What comes to mind when you see the acronym “WFH”? Here are topics often associated with it, now in mid-2021: Anxiety, eye strain, sore backs, not sure what day of the week it is, and more.
For some, working from home means lower monthly expenses due to not having a commute and now eating at home; for others, a chance to spend more time with loved ones. However, to certain individuals having kids and relatives nearby can further add to the pressure that employees already have from their jobs.
Now over a year into this historical event, some unexpected struggles have surfaced for millions worldwide. Usually, work and home are physically separated. Hence people can draw a line of when to answer calls and work on tasks and when to rest and spend time with family. Unfortunately, for many, this brave new era has muddied the waters by doing both throughout the day. Results are longer hours into the night, less sleep, the constant stress of emails, and other downsides.
This article seeks to light two significant issues, stress and mental burnout, and ways to solve them.
Stress at work has already been a common occurrence before COVID. Once the 8 hours are up, they can relax and do other things for the rest of the day. Unfortunately, WFH makes this an issue for quite a few.
In terms of communication, 1 in 5 workers have work-related messaging apps on their mobile phones, which results in 49% answering emails early morning or into the night beyond work hours, a study done by Furniture at Work. Interestingly, 51% are replying to messages faster than usual to remind their co-workers that they are working, which is typically not done in the office. Another study shows that “…number of meetings increased about 13%, and people sent an average of 1.4 more emails per day to their colleagues.”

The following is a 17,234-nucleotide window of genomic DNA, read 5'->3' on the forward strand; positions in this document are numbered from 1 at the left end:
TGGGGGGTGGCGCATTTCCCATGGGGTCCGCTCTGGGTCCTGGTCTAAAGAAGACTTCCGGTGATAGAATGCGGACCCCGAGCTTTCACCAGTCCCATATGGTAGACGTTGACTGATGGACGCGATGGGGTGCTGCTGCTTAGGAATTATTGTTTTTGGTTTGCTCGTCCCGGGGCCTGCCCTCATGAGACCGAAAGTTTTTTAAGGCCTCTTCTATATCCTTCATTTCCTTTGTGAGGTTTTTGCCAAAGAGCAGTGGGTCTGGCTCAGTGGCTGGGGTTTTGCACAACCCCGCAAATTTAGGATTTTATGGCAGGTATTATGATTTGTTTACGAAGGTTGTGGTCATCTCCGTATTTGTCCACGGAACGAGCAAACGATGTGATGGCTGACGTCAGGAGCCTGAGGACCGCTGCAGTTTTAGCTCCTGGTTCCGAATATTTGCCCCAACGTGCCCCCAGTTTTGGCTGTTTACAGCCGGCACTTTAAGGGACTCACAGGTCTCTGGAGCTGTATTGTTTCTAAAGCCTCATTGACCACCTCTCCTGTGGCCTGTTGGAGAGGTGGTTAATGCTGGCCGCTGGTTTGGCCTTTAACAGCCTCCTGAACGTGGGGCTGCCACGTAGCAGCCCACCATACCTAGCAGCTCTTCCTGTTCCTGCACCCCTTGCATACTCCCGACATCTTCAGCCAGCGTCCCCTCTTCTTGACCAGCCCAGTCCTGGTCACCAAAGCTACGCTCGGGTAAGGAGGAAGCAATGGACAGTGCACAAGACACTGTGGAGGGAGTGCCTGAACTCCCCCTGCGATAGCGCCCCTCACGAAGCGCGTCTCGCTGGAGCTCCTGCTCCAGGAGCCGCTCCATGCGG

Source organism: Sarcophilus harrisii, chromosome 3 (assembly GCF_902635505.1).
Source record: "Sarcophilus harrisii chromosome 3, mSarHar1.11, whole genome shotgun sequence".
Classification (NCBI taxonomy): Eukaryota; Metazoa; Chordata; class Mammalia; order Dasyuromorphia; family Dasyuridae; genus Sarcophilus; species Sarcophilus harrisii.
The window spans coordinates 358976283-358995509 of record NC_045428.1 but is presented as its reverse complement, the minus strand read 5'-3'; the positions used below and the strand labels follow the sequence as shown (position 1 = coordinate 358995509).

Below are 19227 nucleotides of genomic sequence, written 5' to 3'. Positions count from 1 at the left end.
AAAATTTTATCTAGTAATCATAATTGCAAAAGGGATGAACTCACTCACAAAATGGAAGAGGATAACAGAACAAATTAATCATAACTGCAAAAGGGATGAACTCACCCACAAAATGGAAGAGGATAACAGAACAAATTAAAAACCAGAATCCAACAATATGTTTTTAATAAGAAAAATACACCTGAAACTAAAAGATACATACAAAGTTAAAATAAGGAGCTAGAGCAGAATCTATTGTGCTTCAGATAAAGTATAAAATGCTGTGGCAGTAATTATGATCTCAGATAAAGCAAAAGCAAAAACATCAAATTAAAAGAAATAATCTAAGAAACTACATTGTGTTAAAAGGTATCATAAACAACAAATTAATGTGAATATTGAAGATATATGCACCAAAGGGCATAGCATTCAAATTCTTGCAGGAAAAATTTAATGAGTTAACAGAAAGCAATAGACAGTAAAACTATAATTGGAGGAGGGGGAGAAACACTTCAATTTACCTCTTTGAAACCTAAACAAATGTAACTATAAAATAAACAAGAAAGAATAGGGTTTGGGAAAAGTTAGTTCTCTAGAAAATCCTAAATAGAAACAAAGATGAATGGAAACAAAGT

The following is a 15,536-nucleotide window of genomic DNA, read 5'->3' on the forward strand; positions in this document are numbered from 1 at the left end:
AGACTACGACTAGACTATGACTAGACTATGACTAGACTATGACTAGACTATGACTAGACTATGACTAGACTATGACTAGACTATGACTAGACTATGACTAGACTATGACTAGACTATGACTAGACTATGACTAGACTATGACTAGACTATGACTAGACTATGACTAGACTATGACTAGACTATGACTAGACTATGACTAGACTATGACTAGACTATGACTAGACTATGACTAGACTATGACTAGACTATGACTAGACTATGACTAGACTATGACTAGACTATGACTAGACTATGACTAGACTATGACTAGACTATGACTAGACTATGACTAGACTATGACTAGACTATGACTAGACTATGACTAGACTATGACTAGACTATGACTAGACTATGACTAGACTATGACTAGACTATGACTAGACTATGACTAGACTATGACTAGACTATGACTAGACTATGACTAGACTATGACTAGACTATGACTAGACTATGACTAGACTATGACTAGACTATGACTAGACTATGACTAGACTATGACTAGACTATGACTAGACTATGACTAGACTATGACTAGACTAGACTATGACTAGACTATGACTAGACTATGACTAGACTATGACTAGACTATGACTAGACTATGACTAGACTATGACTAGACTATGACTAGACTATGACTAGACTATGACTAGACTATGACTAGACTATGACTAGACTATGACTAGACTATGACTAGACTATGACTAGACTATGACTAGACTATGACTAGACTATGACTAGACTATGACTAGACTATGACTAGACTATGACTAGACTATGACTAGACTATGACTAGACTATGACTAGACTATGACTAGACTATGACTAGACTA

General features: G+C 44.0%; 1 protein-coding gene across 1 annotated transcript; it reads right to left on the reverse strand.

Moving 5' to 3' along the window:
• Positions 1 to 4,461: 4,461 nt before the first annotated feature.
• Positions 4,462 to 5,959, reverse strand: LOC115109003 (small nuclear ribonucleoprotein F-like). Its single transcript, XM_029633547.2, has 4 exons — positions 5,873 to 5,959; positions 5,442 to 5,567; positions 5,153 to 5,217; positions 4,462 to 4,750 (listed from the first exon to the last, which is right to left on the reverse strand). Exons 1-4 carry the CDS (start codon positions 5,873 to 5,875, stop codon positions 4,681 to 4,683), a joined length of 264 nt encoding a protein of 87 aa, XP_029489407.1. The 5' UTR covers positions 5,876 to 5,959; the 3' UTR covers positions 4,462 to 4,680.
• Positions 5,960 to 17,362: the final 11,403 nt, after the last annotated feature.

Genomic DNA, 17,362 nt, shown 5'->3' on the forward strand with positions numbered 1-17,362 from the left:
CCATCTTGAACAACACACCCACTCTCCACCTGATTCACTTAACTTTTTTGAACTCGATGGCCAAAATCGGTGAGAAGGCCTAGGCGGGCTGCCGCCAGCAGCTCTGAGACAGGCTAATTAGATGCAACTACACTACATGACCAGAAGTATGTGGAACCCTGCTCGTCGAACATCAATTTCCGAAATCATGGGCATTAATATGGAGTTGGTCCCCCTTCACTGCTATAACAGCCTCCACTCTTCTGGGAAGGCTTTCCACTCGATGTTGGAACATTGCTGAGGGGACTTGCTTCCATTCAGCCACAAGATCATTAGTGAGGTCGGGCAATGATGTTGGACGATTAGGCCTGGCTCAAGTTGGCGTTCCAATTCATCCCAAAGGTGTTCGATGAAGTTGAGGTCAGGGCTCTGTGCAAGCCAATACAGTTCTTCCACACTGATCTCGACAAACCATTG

Just from these statistics show that workers are undergoing an additional kind of invisible and subtle stress throughout the day, which can easily mentally wear down an individual just in a few months, if not less.
Because communication is not as clear with text instead of face-to-face, the intention and clarity needed can also cause stress in miscommunication and potential conflict. Words can be taken the wrong way, and without facial expressions, body language, and other signs to look to, this can be a significant worry for many workers. And what does stress throughout the day lead to? Sleeping issues.
A “sleep, work, and COVID” peer-reviewed study done by Tuck has shown a 37% increase in sleep disruptions, and 47% that never had sleeping issues from stress are now experiencing them. Since the beginning of COVID, around 37.5% of respondents are getting a healthy amount of sleep. Stress isn’t just happening at the moment when things occur; it can also be active subconsciously, which wreaks havoc on mental health over time if unaddressed.
Terrible sleep, and already tired at 9 AM, and yearning for lunch break already? You are not alone. Some examples of WFH ailments include cynicism, increased impatience, concentration issues, lack of appetite, and more. Once these build-up to their limit, everything can come crashing down and end up with work-related burnout. Except, in this case, mixing things at home can be an all-encompassing breakdown if other aspects of personal life are also causing tension. Now, with all these considered, what can be done to address these issues, hopefully before it’s too late? There are a couple of steps that one could take.
- Take Short Breaks!
First, make it a routine to take short breaks throughout the day.
Eye strain from long hours in front of the screen plus not blinking often can lead to ailments such as headaches, fatigue, blurred vision, and more. For those that have migraines, scheduled breaks can also reduce the chances of occurrences as well. Medical professionals at Cedars-Sinai recommend looking into the distance at least 20 feet away every 20 minutes for a minimum of 20 seconds. After that, take time off away from the computer for at least 15 minutes for every 2 hours of screen use. Screens are also recommended to be at an arm’s length out.